Preparing the Garden for Winter


Fall is one of my favorite times of year. The Sugar and Red Maples are in their full glory, painting the hillsides bright shades of yellows and reds. The hot days of summer are gone and It’s time to get the garden ready for winter. Our more importantly having it ready to go for next spring’s crops.

Soil Test: Now is a good time to have a soil test done to determine if your soil will benefit from amendments.  A soil test will tell you the pH, acidity or. alkalinity of your soil, level of organic matter and basic nutrient levels. The most important is your pH. If you pH is not between 6-7 you will need to adjust accordingly. Know is the perfect time because it takes months for the pH to adjust itself.

Cleaning: Pull up old vines and vegetable plants.  Insect pests that feed on these plants during summer and fall often lay eggs on the old plants.  If the vines are left on the soil surface, insect eggs will survive the winter and hatch in the spring. The same is true for fungus. If your squash had powdery mildew and you leave the vines all winter you are guaranteeing you will have it again next year. Any diseased plant material should be burned and not added to the compost pile since most home compost piles don’t get hot enough to kill these pathogens.

Weeding: There are more reasons than aesthetics to get rid of weeds in your garden.Lambsquarters, for example can bear up to 72,500 seeds per plant.  If even 50% of the seedlings germinated next spring, you'd have 36,250 plants to pull or otherwise get rid of. It’s much easier to reduce keep your population now then to be inundated to spring.

Planting: October is garlic planting time for us. Plant bulbs 6-inches apart and 4-inches deep, add a light layer of mulch at planting time, and follow with a substantial mulch layer after the ground freezes and the plants are dormant. Make sure to plant your garlic in a new spot in the garden every year.

Topdressing:The vast majority of gardens can benefit from the addition of organic matter in the fall. Good things to use are shredded leaves, compost or aged manure.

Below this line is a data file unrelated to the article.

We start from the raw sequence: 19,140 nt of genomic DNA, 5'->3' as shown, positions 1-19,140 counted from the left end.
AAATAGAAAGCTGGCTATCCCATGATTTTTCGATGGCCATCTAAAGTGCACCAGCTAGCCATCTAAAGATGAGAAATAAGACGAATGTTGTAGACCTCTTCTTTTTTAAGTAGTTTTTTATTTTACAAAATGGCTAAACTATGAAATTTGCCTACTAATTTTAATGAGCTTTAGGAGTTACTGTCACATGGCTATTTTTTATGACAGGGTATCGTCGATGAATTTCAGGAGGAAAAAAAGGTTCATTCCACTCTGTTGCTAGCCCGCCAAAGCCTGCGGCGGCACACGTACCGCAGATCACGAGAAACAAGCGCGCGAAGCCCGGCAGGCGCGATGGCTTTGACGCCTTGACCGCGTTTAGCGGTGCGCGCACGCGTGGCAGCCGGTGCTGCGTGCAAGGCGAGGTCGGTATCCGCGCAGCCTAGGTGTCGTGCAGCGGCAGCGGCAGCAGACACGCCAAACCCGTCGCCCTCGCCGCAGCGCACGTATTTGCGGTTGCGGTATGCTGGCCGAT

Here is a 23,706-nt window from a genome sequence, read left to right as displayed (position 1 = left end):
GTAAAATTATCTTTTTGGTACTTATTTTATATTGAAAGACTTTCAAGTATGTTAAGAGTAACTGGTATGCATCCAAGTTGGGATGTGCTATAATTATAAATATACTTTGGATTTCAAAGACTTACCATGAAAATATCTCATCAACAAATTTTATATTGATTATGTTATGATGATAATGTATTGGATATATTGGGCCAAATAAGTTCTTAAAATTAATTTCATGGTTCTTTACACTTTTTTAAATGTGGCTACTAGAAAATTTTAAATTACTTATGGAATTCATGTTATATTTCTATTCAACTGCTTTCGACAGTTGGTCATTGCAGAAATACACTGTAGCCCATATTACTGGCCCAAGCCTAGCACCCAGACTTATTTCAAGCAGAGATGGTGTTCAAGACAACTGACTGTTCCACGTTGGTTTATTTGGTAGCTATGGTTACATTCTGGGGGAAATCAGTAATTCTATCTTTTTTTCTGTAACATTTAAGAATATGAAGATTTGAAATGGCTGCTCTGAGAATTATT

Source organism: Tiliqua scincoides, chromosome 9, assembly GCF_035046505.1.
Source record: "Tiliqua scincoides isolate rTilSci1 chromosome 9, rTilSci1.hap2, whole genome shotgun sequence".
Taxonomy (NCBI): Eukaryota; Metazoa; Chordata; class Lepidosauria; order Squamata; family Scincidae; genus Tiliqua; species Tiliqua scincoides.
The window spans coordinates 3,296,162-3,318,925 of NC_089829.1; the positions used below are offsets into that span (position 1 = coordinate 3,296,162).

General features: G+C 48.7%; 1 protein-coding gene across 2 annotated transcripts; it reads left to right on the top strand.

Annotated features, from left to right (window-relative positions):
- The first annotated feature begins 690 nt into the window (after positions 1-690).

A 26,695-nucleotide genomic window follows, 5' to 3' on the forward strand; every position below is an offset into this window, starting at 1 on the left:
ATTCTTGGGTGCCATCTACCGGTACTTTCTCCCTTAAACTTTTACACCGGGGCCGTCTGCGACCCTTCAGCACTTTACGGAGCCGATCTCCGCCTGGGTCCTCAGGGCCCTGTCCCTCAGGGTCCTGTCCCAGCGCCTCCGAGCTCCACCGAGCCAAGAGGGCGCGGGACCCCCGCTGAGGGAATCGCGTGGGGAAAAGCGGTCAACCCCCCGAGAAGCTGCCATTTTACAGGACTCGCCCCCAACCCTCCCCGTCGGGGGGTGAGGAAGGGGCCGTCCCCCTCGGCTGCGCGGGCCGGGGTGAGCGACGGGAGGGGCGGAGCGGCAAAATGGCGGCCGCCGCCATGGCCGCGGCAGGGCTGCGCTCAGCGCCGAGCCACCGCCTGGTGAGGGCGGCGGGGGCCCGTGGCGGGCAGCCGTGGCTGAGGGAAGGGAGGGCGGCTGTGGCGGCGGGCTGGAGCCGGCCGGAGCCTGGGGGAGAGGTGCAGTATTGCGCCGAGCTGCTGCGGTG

Finally it’s time to reflect on your year and review your triumphs and failures.

What did you have too much of, what did you have too little of , what did or didn’t grow well. Keeping a garden journal will help you be a better gardener from year to year.




Spring is the time to plant bare root Raspberries. Last week our delivery arrived from Nourse Farms. They are a great nearby source for all types of berries. We ordered two varieties to get our berry production up and going. One is Killarney, it produces berries in early-mid season. The other one is Nova, a mid season variety. Both have great depth of flavor.

So here’s how you plant your bare root raspberries

  • Pick a location that is in full sun with good air flow. Proper air flow will reduce disease and molding of your fruit.

  • Next prepare your soil. Your bed size will depend on how many berry plants you are starting with. Plants need to be spaced 18-24” apart while rows should be 8-12 feet apart. The width of your mower helps in determining row spacing. Remove all sod from row. Raspberries like a slightly acid soil (ph 6.5-6.8).  Amend soil if necessary

  • Once your bed is prepared dig a trench that is 3-4” deep by 1 foot wide, in the middle of your row.

  • Now it’s time to plant. Remove bare root plants from packing material and place in a pail of water. This helps to stop plants from drying out during planting and rehydrates them. Place your first plant at the head of your row and cover with soil. Plant shallow to encourage roots to sucker. Measure 18-24” from that plant and plant your next one continuing along until finished.

  • Mulch lightly the first year to help keep moisture in and weeds out.

  • Once established a trellis system will help with harvesting. Stay tuned for trellis making 101.


We have been busy on the farm planting spring salad greens. Arugula is one of my favorites!

As I’m seeding it, all I think of is a fresh arugula salad with shaved parmesan, YUM!

You plant arugula as soon as the soil is 45-55 degrees and can be easily worked.

For us in Vermont this ranges from mid-April to the first of May.

So here’s how you grow it.

  • Sow seed ¼ inch deep one apart. Thin plants to 6” apart as it starts to grow.

  • Add the thinnings to a salad.

  • Make new plantings every 2-3 weeks for a continual harvest all spring and early summer.

  • Plant in full sun to partial shade. Keep soil evenly moist for best flavor and to reduce bolt.

  • To harvest pluck the outer leaves from the plant.


Getting the greenhouse together so we can start some indoor planting.  Doubtful we will get another frost but you never know